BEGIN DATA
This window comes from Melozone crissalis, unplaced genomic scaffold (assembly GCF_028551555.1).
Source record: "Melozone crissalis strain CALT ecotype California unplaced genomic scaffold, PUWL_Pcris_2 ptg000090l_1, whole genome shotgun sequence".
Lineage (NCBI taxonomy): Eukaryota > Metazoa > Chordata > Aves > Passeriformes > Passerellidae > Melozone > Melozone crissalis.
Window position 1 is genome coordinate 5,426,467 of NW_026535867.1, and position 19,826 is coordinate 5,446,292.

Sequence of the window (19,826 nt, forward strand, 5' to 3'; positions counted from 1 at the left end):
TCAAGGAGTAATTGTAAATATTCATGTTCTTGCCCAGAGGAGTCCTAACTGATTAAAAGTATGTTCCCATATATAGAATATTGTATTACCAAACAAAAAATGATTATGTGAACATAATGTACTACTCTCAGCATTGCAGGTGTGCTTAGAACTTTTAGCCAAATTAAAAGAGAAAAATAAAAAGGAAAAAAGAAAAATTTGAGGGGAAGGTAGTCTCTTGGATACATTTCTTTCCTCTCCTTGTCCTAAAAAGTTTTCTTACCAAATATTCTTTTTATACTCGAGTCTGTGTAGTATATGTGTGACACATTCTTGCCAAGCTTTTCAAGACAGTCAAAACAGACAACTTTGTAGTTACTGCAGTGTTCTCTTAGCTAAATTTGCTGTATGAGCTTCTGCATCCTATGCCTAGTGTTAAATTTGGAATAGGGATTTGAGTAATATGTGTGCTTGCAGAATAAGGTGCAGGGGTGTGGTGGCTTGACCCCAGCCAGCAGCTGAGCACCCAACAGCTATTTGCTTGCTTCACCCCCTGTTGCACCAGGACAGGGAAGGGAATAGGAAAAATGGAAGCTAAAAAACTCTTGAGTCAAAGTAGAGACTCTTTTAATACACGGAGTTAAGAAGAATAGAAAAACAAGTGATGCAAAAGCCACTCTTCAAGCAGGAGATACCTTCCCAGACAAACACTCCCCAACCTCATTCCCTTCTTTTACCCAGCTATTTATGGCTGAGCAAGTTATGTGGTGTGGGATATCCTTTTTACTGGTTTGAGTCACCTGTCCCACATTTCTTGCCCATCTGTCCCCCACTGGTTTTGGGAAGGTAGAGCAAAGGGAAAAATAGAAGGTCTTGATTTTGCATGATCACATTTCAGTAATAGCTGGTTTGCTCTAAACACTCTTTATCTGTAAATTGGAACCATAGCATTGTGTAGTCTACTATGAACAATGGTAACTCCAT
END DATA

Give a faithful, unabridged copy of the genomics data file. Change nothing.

This window comes from Melozone crissalis, unplaced genomic scaffold (assembly GCF_028551555.1).
Source record: "Melozone crissalis strain CALT ecotype California unplaced genomic scaffold, PUWL_Pcris_2 ptg000090l_1, whole genome shotgun sequence".
Lineage (NCBI taxonomy): Eukaryota > Metazoa > Chordata > Aves > Passeriformes > Passerellidae > Melozone > Melozone crissalis.
Window position 1 is genome coordinate 5,426,467 of NW_026535867.1, and position 19,826 is coordinate 5,446,292.

Sequence of the window (19,826 nt, forward strand, 5' to 3'; positions counted from 1 at the left end):
TCAAGGAGTAATTGTAAATATTCATGTTCTTGCCCAGAGGAGTCCTAACTGATTAAAAGTATGTTCCCATATATAGAATATTGTATTACCAAACAAAAAATGATTATGTGAACATAATGTACTACTCTCAGCATTGCAGGTGTGCTTAGAACTTTTAGCCAAATTAAAAGAGAAAAATAAAAAGGAAAAAAGAAAAATTTGAGGGGAAGGTAGTCTCTTGGATACATTTCTTTCCTCTCCTTGTCCTAAAAAGTTTTCTTACCAAATATTCTTTTTATACTCGAGTCTGTGTAGTATATGTGTGACACATTCTTGCCAAGCTTTTCAAGACAGTCAAAACAGACAACTTTGTAGTTACTGCAGTGTTCTCTTAGCTAAATTTGCTGTATGAGCTTCTGCATCCTATGCCTAGTGTTAAATTTGGAATAGGGATTTGAGTAATATGTGTGCTTGCAGAATAAGGTGCAGGGGTGTGGTGGCTTGACCCCAGCCAGCAGCTGAGCACCCAACAGCTATTTGCTTGCTTCACCCCCTGTTGCACCAGGACAGGGAAGGGAATAGGAAAAATGGAAGCTAAAAAACTCTTGAGTCAAAGTAGAGACTCTTTTAATACACGGAGTTAAGAAGAATAGAAAAACAAGTGATGCAAAAGCCACTCTTCAAGCAGGAGATACCTTCCCAGACAAACACTCCCCAACCTCATTCCCTTCTTTTACCCAGCTATTTATGGCTGAGCAAGTTATGTGGTGTGGGATATCCTTTTTACTGGTTTGAGTCACCTGTCCCACATTTCTTGCCCATCTGTCCCCCACTGGTTTTGGGAAGGTAGAGCAAAGGGAAAAATAGAAGGTCTTGATTTTGCATGATCACATTTCAGTAATAGCTGGTTTGCTCTAAACACTCTTTATCTGTAAATTGGAACCATAGCATTGTGTAGTCTACTATGAACAATGGTAACTCCAT